The NBA Players’ Association distributed a “lockout handbook” to its members last week, in an effort to provide information on the labor talks and to warn players to be smart with their finances as the strong possibility of a work stoppage looms over the league’s 2011-12 season.
Jared Dudley is the union rep for the Phoenix Suns, so he wasn’t surprised by the handbook’s contents. And he believes that with so much at stake, that the rest of the players should remain educated on the situation, as well.
“That should be the last resort, in the sense of the handbook,” Dudley said after his team practiced on Saturday. “I mean, I’ve known about this handbook, and the only thing that the handbook shows is what (the owners) first offered. And by now you should know. You should know, you should be engaged, especially because it affects everybody. You should know what they’re proposing, why they’re proposing it, and what they’re trying to get. To have the information is needed. (As for) saving — everyone should have been saving.”
One of the things the handbook advised was that the possibility of a lockout was “very likely.” Dudley agreed, but also was careful to point out the fact that just because there’s a lockout, it doesn’t mean that the season will be lost.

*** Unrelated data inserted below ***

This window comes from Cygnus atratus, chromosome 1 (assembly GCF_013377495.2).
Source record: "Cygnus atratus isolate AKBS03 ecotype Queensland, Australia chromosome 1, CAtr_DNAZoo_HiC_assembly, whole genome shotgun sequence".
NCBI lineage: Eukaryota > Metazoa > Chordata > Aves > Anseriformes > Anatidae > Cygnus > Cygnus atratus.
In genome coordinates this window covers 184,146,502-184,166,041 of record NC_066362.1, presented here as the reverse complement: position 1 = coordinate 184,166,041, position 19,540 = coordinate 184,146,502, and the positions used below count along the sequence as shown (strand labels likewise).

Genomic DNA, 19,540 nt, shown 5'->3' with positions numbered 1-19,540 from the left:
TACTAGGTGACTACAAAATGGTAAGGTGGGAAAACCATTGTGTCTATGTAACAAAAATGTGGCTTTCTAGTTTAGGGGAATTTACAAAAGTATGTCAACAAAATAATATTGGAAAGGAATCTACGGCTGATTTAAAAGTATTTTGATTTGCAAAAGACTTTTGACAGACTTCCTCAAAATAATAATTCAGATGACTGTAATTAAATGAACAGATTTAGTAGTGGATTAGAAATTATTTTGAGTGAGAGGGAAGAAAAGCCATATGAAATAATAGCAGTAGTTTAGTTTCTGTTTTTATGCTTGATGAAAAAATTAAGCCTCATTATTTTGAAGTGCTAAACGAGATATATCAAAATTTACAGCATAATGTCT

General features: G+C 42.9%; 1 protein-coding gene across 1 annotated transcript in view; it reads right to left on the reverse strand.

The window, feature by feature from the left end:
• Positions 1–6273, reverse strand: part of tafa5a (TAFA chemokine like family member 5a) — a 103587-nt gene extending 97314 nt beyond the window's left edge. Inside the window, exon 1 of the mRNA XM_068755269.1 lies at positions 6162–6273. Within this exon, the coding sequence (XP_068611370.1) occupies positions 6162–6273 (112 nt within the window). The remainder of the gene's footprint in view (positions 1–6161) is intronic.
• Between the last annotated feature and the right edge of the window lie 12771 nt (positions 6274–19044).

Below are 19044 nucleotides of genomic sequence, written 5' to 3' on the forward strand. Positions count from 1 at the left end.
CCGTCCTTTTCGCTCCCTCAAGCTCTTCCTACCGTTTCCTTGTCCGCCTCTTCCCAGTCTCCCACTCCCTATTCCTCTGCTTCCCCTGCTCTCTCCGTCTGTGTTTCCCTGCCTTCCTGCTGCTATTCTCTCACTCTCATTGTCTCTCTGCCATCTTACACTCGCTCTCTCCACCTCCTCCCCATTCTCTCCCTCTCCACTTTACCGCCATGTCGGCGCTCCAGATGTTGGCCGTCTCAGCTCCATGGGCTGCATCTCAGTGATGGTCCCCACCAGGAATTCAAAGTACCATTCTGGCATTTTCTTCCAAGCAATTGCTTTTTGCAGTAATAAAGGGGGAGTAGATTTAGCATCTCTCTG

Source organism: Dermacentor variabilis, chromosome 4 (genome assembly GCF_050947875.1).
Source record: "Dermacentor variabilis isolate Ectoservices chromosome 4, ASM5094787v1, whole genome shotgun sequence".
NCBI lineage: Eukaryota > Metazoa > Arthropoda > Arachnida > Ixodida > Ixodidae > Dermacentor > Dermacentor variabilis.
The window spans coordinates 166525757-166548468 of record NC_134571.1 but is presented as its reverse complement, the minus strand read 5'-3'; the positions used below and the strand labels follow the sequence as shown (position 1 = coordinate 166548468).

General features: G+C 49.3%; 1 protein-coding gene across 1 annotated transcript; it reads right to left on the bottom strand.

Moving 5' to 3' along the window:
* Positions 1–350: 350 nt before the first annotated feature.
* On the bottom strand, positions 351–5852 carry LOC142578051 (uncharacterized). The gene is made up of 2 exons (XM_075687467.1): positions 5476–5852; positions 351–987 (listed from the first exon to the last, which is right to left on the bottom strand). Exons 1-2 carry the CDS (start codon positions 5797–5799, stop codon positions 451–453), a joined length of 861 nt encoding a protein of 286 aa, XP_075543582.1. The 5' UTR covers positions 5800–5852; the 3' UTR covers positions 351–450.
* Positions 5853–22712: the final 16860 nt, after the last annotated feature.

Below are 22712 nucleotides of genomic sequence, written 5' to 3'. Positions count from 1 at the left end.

“I think it is pretty likely, but the question is missing games,” Dudley said. “It’s kind of like football; they’re locked out, technically. But that doesn’t mean there’s not going to be a season.
“I think there will be a lockout; I’m almost 90 percent sure. But that doesn’t mean anything. You’ve got to prepare for that, but the question is, are you going to miss games? Missing games is missing money and possibly losing fans, and that’s what you’ve got to try to stay away from.”
Dudley didn’t point to one specific thing that is more important than the others from the players’ standpoint when it comes to the negotiations.
“I don’t think players are looking for a better deal,” Dudley said. “I think if you look from the last one to this one, I think the players actually lost a little bit, in terms of guaranteed money, length of contracts, and rookie scale. For the most part, I think guys just want to be fair. I know I don’t want to take advantage, or be taken advantage of. I think (we’re all) grown men, and we can work something out.”
There are important issues on both sides that need to be negotiated, and a lockout may serve as the means to that end. Dudley realizes that, but also knows that neither the players nor the owners can afford for it to last too long and destroy all of the goodwill the league has built with its fan base in recent years.
“No one wants a lockout, I’ll be the first one to tell you,” Dudley said. “At the end of the day hopefully something fair gets done, because no one wants to lose money and everybody wants to keep playing. I think right now the game is at an all time high with the public. But there are probably some teams that are losing money.”